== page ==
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I've just started a new job with rigorous in-house code standards. One of them, that I've seen plenty of times before in Javascript, is using _ as a prefix for the properties of an object that should not be accessed from outside that object.

My de facto personal coding standard tends to use a lot of functions and primitives, and when I exposes an object with methods these will usually be syntactic sugar, aliases for generic plugins to be repeatedly used: I tend to keep everything very tightly-scoped such that each function has a distinct purpose and is only given the data it needs. As a result, within any given scope, only the bare minimum is exposed, and everything is private by default.

The underscore-prefixed-properties convention is closely related (as I see it) to two other big conventions here, one being Hungarian notation, the other being the use of a monolithic god object that everything must be added to. So I can see how, culturally, the _ fits in well since

  1. Everything must be exposed as a property (of a property, etc) within a global object
  2. Seeing as any piece of code can thus see any other piece of code, a meta-coded system is used to try and help programmers not trample each-other's code by mistake

The coding standards are held on a pedestal, but they were received, such that nobody here can adequately explain what they're for, or why. My cynical perspective is that in the earliest instance, developers either didn't see fit to implement generic, decoupled code, or didn't know how to encapsulate in JS, and later on the Hungarian notation was developed to allow some consistency while effectively having to compensate with human cognitive effort for the inherently dangerous code architecture.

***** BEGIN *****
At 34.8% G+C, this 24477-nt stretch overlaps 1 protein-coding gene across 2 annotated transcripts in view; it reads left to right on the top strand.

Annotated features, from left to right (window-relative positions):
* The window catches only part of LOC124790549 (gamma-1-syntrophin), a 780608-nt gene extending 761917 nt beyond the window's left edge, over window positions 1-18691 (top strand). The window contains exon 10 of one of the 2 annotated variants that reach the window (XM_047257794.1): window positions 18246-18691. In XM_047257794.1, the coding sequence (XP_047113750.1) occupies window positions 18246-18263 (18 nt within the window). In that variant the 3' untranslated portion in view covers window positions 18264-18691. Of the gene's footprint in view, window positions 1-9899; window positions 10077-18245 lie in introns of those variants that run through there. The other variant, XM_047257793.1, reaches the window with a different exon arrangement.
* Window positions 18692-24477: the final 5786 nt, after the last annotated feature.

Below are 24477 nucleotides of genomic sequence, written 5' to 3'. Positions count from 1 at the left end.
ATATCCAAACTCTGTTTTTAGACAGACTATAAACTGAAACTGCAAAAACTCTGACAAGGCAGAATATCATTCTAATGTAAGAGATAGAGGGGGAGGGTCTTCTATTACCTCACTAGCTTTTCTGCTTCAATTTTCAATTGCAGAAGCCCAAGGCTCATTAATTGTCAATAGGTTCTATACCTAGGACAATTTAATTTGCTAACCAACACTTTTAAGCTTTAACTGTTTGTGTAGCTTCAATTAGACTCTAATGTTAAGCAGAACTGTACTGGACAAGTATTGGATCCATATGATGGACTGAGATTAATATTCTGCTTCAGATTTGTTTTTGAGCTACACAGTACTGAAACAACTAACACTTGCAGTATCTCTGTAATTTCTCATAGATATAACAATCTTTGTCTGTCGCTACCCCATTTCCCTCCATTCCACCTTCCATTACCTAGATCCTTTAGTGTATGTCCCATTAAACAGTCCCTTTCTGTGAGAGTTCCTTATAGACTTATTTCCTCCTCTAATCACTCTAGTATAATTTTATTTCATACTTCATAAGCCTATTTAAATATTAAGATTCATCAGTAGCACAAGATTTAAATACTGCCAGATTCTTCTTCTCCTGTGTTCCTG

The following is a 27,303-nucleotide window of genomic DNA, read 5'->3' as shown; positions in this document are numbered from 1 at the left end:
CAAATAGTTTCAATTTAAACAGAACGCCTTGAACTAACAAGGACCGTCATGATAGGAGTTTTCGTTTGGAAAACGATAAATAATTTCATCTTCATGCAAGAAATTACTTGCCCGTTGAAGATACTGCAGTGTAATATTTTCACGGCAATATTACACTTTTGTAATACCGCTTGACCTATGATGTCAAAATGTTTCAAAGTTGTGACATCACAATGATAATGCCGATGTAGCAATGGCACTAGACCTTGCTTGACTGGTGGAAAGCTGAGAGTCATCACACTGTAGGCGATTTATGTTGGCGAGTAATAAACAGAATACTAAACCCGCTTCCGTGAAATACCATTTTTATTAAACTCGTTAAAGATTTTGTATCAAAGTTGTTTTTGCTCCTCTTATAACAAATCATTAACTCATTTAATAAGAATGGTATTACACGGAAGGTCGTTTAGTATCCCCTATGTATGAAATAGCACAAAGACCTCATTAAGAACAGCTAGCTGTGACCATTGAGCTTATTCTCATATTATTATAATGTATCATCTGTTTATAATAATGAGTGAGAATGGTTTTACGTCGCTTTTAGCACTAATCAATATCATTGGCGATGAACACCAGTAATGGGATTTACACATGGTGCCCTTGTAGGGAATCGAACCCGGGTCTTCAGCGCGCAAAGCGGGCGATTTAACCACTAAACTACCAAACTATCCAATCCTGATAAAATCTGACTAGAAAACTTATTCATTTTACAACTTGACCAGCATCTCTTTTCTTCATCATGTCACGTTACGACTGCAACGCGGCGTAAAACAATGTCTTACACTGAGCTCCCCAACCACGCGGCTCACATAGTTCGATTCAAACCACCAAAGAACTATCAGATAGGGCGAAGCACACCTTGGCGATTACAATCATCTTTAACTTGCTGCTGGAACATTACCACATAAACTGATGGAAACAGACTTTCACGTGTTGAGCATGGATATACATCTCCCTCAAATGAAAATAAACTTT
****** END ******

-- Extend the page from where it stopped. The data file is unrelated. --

Can anybody give me a less cynical explanation of the value of exposed but _-prefixed properties?

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1 Answer 1

A reason to use _ prefixes (also sometimes m_) is to make a distinction between instance variables on the one side and local variables and parameters on the other side, so they cannot be mixed up, especially if they have the same name. Another reason would be to make a distinction between non-public instance variables and publicly visible properties, which are backed-up by the instance variables and should thus have the same name. In languages like VB.NET this distinction cannot be made via casing, so a prefix is added.

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